Prosecutorial Misconduct Under the Magnifying Glass in Texas

Judge faces "court of inquiry" typically used against elected officials accused of misbehavior


Michael Morton was convicted in 1986 in Texas of beating his wife to death. It turned out he was innocent, and DNA evidence ultimately freed him after 25 years behind bars.

But his story doesn't end there. Morton has gone after Ken Anderson, the prosecutor behind his conviction, now a Texas judge. Anderson stands accused of withholding holding important evidence that should have been turned over to Morton's attorney.

Remarkably, Texas is formally examining Anderson's case in a "court of inquiry" to determine whether or not the judge's behavior as a prosecutor should be punished – perhaps even prosecuted. Via the Los Angeles Times:

A "court of inquiry," part of Texas law since 1965, has usually been used to examine allegations against elected officials, never to address suspected misconduct by a prosecutor. Some hope this week's hearings lead to a greater examination of alleged prosecutorial misconduct that has led to wrongful convictions not just in Texas, but nationwide.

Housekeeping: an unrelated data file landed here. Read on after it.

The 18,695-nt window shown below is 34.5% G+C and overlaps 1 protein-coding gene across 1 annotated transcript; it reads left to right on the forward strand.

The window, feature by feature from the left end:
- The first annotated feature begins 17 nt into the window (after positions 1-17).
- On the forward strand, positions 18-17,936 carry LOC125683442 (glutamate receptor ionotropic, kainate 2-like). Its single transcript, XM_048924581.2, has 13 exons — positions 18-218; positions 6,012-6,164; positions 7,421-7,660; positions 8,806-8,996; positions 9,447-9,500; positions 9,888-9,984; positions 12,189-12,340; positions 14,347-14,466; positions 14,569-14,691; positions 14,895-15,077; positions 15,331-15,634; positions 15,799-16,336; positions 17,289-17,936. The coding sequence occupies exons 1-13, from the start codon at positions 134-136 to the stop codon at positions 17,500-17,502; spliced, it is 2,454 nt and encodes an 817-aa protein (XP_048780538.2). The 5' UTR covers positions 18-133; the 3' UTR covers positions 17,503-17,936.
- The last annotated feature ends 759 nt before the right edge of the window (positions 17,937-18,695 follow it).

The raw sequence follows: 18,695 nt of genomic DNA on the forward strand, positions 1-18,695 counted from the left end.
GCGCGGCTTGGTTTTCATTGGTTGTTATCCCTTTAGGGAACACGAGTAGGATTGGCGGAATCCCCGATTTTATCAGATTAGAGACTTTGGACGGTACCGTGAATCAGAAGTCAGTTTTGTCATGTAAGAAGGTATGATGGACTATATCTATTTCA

"There is no doubt that the eyes of Texas are going to be on this proceeding," said Kathryn Kase, executive directror of Texas Defender Service, a nonprofit that trains and assists lawyers who represent death row inmates. "Bad forensic science is not the only reason people get wrongfully imprisoned, and we have to be dedicated to trying to stop that."

This court of inquiry begins today. The hearings are open to the public, and should the judge conclude Anderson may have broken state law in prosecuting Morton, he faces an arrest warrant and possible criminal trial.

The State Bar of Texas has also filed suit against Anderson seeking a civil trial that could end with his disbarment (or other penalties).

Jacob Sullum looked at the Morton case back in 2011 when he was officially exonerated.